Publisher: Simon & Schuster

A Song for Tomorrow

Posted 16 February 2017 by Emma Poulloura in Reviews / 0 Comments

I received this book for free From the Publisher in exchange for an honest review. This does not affect my opinion of the book or the content of my review.

A Song for TomorrowA Song for Tomorrow by Alice Peterson
Published by Simon & Schuster on 9th February 2017
Genres: Chicklit, Fiction, Love & Romance
Pages: 423
Source: From the Publisher
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Tom fell in love with Alice the moment he saw her. He realises that being with her will not be easy, but she is a force of nature, a burst of sunlight in his otherwise ordinary world.

Some people might look at Alice and think she has everything, but Alice knows she is not like other women. Her life is complicated, unpredictable, difficult. Alice does not like pity. All she wants to do, has ever wanted to do, is sing.

Alice has been told not to follow her dreams. So has Tom. But when fate has already dealt a tough hand, it’s time to stop listening to everyone else and only follow their own hearts.

Just a warning this review is going to get a little personal.

I had heard about this book around twitter but I didn’t know much about the actual story. When I attended the Spring Blogger Evening put on by Books and The City I was lucky enough to listen to an extract read by the author herself. I was shocked to discover that the main character had Cystic Fibrosis (CF). Many of you won’t have heard of this incurable disease, unfortunately this is not the case for me.

If you have read my about me page then you will know that I have 5 brothers. What is doesn’t say is that 2 of them suffer from CF. I know the routine of Alice’s life all too well from watching my brothers struggle with their daily medications and treatments. I had seen a few reviews and they had all mentioned the tears but more than that, this book is personal to me. While I knew it would it would be tough, ever since I heard the extract I couldn’t stop thinking about this book. I couldn’t concentrate on anything else because  knew I needed to read this story.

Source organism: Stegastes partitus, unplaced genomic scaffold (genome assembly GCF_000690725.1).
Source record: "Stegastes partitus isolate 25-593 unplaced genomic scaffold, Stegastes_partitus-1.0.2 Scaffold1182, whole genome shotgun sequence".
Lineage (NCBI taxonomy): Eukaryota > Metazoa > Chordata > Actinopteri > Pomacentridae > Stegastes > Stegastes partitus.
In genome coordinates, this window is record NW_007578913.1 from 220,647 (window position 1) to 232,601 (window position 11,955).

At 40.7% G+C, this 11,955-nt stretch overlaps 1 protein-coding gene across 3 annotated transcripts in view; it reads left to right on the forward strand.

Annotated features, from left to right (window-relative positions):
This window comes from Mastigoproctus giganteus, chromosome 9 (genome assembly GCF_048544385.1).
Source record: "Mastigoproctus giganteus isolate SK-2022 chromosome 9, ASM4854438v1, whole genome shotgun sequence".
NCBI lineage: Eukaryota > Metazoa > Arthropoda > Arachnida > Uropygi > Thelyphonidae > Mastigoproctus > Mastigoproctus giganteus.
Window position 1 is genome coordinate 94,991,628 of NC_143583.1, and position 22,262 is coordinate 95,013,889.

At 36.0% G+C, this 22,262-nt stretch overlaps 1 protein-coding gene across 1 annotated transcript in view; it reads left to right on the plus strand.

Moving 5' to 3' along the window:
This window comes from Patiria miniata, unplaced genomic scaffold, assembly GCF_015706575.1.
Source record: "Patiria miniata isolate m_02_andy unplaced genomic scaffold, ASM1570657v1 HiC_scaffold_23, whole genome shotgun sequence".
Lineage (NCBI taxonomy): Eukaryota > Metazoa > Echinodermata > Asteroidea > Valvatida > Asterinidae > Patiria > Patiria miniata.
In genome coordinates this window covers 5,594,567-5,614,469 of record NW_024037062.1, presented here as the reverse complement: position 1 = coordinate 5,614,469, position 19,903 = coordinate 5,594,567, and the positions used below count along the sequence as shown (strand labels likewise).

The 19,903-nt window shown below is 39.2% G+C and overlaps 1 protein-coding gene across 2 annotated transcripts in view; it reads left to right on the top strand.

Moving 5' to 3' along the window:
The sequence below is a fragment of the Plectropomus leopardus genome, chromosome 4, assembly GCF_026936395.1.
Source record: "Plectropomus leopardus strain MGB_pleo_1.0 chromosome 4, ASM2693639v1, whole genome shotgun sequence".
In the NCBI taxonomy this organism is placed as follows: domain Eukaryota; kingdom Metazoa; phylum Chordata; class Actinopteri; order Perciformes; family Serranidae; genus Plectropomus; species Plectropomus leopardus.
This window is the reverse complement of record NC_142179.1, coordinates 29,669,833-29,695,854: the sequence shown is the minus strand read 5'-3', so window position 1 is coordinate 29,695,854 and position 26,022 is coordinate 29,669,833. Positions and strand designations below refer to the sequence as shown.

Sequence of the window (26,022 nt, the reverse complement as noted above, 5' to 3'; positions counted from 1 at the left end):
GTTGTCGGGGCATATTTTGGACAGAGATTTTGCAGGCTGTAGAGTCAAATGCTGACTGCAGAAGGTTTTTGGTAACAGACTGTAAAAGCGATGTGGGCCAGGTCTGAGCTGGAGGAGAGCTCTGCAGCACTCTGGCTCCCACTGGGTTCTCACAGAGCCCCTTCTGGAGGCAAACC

Alice, based on Alice Martineau a real life CF sufferer, is truly inspirational. If anyone can say that they lived their life in the moment then it is this girl. She knew what she wanted in her life and she was determined to get it. Nothing and no one was going to stop her especially her CF.

At the beginning of this book Alice meets Tom. There is an instant connection between them but Tom doesn’t know that Alice has CF. Like most people, Tom’s never heard of CF before. The love between these two is the type of love everyone dreams of. It’s the love that films are made of. It’s raw it’s passionate and above all else it’s real.

There are some truly heartbreaking moments in this story and I am not ashamed to say I cried, I cried a lot and there was a certain moment that really hit me. I knew it was coming and it felt all to real, recently the same words were spoken by a friend of one of my brothers and as heart breaking as it is at least he isn’t hurting anymore.

I hope that this book not only helps to raise awareness of this truly terribly disease but also to inspire us all to live our lives to the fullest. To be that one.

I am going to wrap this up now before I cry any more but I am going to end with this quote which when I read I knew I had to put in here somewhere. “Someone has to make it…so why can’t that someone be me?” This quote sums up Alice Martineau.

About Alice Peterson

At the age of eighteen Alice had been awarded a tennis scholarship to America when she experienced pain in her right hand. It was rheumatoid arthritis (RA) and she hasn’t picked up a tennis racket since, a sadness that shall always be with her. The theme of disability features in her fiction, but there is nothing gloomy about Alice or her work. Rather this gives her fiction the added dimension of true poignancy.

One StarOne StarOne StarOne StarOne Star

About Alice Peterson

At the age of eighteen Alice had been awarded a tennis scholarship to America when she experienced pain in her right hand. It was rheumatoid arthritis (RA) and she hasn’t picked up a tennis racket since, a sadness that shall always be with her. The theme of disability features in her fiction, but there is nothing gloomy about Alice or her work. Rather this gives her fiction the added dimension of true poignancy.

Emma Poulloura

Reading this book contributed to these challenges:

  • 2017 Goodreads Challenge